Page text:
Months before pumpkins are picked from their vines and the alluring smell of cinnamon brooms stops you in your window shopping tracks, a different harvest takes place in Northern California: the Grape Harvest. There are no hayrides or haunted houses, no bowls of candy to scavenge from, and no cornucopias bursting with fruit. Instead, there are men, women and children donning yeoman costumes with wide-brimmed hats, dusty gloves and well-worn boots and armed with pruning shears.
Grape harvest is concurrently exciting, stressful, frustrating and rewarding. This is the moment the growers have been waiting for all year and even the slightest miscalculation can cause great distress. If it rains the day of harvest, the grapes will retain too much water and are diluted. If the sun shines brightly for the days before you decide to pick, then the brix level, or measured sugar content of the grape, may spike resulting in an undesired ripeness.
There are men, women and children donning yeoman costumes with wide-brimmed hats, dusty gloves and well-worn boots and armed with pruning shears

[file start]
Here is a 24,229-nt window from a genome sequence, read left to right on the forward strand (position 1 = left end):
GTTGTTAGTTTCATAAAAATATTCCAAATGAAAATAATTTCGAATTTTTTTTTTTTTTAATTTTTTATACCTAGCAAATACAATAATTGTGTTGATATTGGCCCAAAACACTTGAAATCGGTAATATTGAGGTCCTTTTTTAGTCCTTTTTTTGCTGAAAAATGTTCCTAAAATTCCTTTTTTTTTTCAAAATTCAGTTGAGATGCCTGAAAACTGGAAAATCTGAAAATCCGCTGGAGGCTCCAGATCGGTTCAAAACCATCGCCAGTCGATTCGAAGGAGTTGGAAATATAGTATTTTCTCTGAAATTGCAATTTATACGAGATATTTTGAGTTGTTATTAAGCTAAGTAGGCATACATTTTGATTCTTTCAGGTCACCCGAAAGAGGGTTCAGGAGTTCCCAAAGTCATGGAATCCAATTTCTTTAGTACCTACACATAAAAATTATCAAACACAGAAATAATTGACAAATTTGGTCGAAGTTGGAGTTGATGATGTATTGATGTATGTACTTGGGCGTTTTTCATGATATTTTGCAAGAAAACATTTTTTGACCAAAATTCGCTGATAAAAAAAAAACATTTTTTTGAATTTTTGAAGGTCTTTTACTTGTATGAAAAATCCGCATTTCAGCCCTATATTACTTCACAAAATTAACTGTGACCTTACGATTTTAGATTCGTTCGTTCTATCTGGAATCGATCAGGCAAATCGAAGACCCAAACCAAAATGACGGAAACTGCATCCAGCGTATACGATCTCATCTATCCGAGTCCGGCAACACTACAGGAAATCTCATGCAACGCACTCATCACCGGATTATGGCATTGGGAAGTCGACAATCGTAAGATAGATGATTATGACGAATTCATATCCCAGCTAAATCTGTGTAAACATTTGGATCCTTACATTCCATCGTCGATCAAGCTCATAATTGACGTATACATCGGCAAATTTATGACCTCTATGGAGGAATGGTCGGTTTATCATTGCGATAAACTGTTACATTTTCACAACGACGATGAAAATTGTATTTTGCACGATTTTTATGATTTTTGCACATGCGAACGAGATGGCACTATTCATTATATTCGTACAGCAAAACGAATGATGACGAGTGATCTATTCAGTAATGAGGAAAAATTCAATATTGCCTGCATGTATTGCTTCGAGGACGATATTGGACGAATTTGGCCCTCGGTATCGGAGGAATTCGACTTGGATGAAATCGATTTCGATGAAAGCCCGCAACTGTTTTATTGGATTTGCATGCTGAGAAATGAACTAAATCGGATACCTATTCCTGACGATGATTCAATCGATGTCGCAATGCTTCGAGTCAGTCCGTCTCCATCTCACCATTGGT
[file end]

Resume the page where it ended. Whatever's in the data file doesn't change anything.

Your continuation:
Mick Unti of Unti Vineyards in Dry Creek Valley shared a story about missed opportunities. He had been testing the ripeness of his Fiano, a white grape indigenous to Italy, and was measuring it every hour on the hour to determine optimal picking time. This particular harvest year, the ideal ripeness level fell on a Sunday, but his workers were all in church or spending time with family. He missed the optimal window and was forced to harvest at a later time. That vintage wasn’t a complete disaster, but certainly not the final product that Unti Vineyards was hoping for. Mother Nature is fickle and growers must take advantage of these small windows of opportunity.
Most harvests take place at night or in the very early morning. Temperatures are much more comfortable at night for the field workers and the bees and snakes are all away and slumbering. Also, the grapes are firmer since they retain more sugar at night before kickstarting the process of photosynthesis by diverting energy to their leaves once the sun rises. As you can imagine this allows little time for sleep since as soon as the grapes make it to the winery, they need to be weighed, sorted, pressed and prepared for their transformation into wine.
Mother Nature is fickle and growers must take advantage of these small windows of opportunity
There many ways to participate with harvest if you’re interested. Picking is the main one, but some wineries may require you to roll up your pant legs, kick off your shoes and reenact the classic Lucille Ball scene of stomping grapes with your bare feet. If you’re planning on tasting at the winery during the months of September and October, you may be able to opt for a more immersive experience by asking to participate in harvest. I’m certain you’ll get to sample some of the product after a hard day’s (or night’s) work.
Note: Harvest season in NorCal lasts from mid-August through October.